In the autumn of 1848 his only brother died, but the bishop found out the news only at the beginning of 1849, when he was at Olmütz, with the national deputies. He became the owner of a considerable fortune left from his brother, the merchant, as being the only lawful heir. Although the fortune was inherited only partly because of the political unrest, it was a material support so necessary and welcome to such a poor eparchy, as the Eparchy of Sibiu was.
The documents discovered up to now leave a blank space concerning Andrei Şaguna’s sister, Ecaterina, after 1825, when she received the right of free religious practice. “In the year 1849, Ecaterina was not alive. We know this for sure.”
III.1.5 Andrei Şaguna’s social and ecclesiastical actions during the revolution
Although seriously involved in the political missions entrusted to him, the bishop was always interested in what was going on with those who remained home, and for whom he felt extremely responsible.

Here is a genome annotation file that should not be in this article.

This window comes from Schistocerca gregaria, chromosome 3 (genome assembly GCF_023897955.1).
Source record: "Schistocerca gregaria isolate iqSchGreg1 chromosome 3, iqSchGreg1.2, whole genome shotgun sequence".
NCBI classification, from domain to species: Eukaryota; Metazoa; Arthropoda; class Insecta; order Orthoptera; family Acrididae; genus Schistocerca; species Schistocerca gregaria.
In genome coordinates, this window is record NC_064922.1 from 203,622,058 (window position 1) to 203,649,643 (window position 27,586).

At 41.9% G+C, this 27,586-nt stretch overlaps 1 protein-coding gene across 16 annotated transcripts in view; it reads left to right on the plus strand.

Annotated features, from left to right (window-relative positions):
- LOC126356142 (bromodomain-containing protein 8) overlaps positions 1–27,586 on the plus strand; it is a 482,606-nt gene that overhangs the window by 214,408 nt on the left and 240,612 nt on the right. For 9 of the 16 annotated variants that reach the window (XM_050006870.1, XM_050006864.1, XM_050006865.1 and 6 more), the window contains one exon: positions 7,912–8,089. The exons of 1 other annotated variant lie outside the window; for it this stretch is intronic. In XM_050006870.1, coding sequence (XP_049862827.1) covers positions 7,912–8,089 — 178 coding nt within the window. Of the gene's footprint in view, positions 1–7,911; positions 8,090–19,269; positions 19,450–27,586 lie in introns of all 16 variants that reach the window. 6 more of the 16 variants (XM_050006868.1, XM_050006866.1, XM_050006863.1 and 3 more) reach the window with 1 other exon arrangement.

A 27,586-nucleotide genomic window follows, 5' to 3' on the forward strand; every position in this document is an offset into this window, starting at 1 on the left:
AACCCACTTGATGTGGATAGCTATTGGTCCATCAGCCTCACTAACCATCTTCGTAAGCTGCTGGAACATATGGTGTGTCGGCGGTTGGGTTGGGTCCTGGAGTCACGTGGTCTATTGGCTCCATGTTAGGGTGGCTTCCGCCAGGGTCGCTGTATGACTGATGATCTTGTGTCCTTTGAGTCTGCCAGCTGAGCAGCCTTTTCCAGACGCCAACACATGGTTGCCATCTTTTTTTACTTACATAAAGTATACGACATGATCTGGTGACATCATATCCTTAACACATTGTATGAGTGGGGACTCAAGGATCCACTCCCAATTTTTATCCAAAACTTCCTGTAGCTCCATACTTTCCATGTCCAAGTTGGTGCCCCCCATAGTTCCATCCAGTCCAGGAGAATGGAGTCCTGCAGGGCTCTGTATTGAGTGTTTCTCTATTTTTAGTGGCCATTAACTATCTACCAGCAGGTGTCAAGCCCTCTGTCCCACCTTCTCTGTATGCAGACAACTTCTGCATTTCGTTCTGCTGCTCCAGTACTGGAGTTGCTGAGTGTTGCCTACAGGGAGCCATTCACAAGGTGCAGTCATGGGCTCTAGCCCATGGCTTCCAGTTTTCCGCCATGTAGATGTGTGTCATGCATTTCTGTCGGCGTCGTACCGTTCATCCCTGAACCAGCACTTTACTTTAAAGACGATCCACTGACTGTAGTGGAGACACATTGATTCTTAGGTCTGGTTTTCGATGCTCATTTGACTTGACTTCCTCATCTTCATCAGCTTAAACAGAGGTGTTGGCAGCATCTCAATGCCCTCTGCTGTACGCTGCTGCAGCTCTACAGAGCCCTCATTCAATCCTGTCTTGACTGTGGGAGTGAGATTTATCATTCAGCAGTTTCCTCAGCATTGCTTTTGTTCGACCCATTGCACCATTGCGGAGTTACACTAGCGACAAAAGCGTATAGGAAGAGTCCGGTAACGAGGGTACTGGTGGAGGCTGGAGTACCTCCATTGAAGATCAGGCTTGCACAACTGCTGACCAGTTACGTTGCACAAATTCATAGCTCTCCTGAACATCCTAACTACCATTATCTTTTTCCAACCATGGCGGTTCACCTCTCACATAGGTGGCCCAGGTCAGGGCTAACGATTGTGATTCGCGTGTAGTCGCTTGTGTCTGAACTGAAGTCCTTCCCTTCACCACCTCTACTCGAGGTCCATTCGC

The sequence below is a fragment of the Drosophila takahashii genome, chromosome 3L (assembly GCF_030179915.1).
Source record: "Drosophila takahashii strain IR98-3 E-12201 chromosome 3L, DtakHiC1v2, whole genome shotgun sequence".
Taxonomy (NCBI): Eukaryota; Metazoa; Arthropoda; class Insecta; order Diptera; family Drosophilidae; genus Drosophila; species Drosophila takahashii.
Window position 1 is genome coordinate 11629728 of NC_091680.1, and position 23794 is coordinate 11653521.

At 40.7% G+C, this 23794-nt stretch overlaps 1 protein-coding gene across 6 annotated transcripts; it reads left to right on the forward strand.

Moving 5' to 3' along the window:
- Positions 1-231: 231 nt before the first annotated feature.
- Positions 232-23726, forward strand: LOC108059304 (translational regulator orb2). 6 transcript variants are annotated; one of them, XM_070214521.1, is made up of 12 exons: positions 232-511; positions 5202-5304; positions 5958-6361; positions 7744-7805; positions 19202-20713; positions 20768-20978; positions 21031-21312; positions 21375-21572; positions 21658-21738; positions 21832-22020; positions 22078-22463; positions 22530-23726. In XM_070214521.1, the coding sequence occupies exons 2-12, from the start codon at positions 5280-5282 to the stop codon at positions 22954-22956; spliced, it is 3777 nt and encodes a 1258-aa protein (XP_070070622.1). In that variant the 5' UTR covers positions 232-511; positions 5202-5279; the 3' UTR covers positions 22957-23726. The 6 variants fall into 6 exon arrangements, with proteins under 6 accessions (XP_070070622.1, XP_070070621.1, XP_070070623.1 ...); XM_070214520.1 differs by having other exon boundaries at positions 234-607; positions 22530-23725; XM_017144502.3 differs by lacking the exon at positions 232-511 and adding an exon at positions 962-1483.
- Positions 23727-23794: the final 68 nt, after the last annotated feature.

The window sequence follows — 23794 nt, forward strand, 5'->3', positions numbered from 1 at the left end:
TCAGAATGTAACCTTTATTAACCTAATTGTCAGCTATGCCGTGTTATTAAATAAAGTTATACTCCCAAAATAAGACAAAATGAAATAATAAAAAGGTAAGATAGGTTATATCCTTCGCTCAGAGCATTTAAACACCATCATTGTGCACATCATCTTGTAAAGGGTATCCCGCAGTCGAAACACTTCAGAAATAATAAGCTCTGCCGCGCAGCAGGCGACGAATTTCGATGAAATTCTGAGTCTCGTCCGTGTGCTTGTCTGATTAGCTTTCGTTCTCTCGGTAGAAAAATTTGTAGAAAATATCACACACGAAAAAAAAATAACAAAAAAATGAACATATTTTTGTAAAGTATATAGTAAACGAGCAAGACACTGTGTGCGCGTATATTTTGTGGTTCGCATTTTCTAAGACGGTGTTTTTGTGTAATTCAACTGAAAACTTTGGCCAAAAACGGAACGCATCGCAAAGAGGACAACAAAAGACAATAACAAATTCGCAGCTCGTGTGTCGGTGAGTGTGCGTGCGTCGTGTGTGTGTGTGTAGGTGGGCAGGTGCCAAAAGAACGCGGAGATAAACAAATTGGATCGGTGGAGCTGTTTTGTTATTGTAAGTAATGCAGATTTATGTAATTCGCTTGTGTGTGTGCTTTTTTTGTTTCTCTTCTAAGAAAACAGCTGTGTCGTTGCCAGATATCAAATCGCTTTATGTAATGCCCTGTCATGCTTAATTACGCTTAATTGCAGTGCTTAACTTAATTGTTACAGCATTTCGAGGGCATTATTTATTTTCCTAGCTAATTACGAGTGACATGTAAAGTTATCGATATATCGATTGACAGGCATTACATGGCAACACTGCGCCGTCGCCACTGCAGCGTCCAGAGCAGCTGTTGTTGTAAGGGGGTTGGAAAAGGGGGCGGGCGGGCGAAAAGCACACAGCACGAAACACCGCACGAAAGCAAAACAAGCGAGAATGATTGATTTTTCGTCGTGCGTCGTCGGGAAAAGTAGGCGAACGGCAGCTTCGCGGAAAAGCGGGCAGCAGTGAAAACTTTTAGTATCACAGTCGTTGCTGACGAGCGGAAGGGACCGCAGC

He urged his priests to show a good Christian behaviour toward the faithful: “I heard the saddest news coming from everywhere. I heard and read from the newspapers how our people are exposed to the most terrible things; the fierce rebels kill them, rob them, and torment them to despair. So both you [the members of the consistory] and the priests do your best to comfort the people, retaining yourself from everything that might cause grief and sorrow. The priests must pray every Sunday for the victory of the imperial armies and calm, according to the texts of liturgical books, until they will receive another special liturgical rule. Out of their faith and piety the people will invite the priests to pray for their deceased; I recommend the clergy to deal with the sacred things so that no complaints will be born by the payment of the religious services.” The authorities were asked to do not any injustice to the Romanian nation, as compared to the historical privileged nations in Transylvania: “The Saxon authorities become more an more hostile to the Romanians in attitude, and do their best to reveal with all their forces and to comment upon the reprisals committed by the Romanian mobs – and all this because the Romanians were forced to; but I wonder who has committed more cruelties, the Romanians or the rebels? There is no one to pity these frightening scenes more than I do; but when about two hundred and fifty villages are turned to ashes, and more ten thousands Romanians have been slaughtered, when many old people, widows and innocent children wander through mountains and forests, on a hard winter, without clothes, hungry and tormented, and when our entire nation is destroyed, then only inhuman wickedness can remind us many times of sole catastrophes […] for to stigmatize the Romanian nation.